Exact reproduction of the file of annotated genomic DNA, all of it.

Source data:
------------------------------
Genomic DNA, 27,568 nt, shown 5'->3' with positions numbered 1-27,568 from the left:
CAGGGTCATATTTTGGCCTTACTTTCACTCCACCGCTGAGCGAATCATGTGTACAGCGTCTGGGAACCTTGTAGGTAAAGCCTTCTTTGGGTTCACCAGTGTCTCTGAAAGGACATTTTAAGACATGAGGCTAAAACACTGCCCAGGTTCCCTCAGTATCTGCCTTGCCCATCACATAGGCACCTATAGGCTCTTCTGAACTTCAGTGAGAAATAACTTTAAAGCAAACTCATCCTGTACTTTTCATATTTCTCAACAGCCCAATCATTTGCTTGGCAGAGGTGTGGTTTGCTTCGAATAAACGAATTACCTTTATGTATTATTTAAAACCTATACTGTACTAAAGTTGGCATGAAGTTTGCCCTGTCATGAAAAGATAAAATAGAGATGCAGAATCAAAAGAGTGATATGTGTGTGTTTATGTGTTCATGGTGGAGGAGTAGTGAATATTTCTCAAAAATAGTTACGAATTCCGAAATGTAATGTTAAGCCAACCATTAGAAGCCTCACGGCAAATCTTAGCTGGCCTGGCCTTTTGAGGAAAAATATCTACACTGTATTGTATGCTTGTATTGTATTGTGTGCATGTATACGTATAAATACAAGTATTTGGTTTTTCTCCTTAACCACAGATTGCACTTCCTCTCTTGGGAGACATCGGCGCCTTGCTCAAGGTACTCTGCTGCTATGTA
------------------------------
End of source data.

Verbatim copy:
Genomic DNA, 27,568 nt, shown 5'->3' with positions numbered 1-27,568 from the left:
CAGGGTCATATTTTGGCCTTACTTTCACTCCACCGCTGAGCGAATCATGTGTACAGCGTCTGGGAACCTTGTAGGTAAAGCCTTCTTTGGGTTCACCAGTGTCTCTGAAAGGACATTTTAAGACATGAGGCTAAAACACTGCCCAGGTTCCCTCAGTATCTGCCTTGCCCATCACATAGGCACCTATAGGCTCTTCTGAACTTCAGTGAGAAATAACTTTAAAGCAAACTCATCCTGTACTTTTCATATTTCTCAACAGCCCAATCATTTGCTTGGCAGAGGTGTGGTTTGCTTCGAATAAACGAATTACCTTTATGTATTATTTAAAACCTATACTGTACTAAAGTTGGCATGAAGTTTGCCCTGTCATGAAAAGATAAAATAGAGATGCAGAATCAAAAGAGTGATATGTGTGTGTTTATGTGTTCATGGTGGAGGAGTAGTGAATATTTCTCAAAAATAGTTACGAATTCCGAAATGTAATGTTAAGCCAACCATTAGAAGCCTCACGGCAAATCTTAGCTGGCCTGGCCTTTTGAGGAAAAATATCTACACTGTATTGTATGCTTGTATTGTATTGTGTGCATGTATACGTATAAATACAAGTATTTGGTTTTTCTCCTTAACCACAGATTGCACTTCCTCTCTTGGGAGACATCGGCGCCTTGCTCAAGGTACTCTGCTGCTATGTA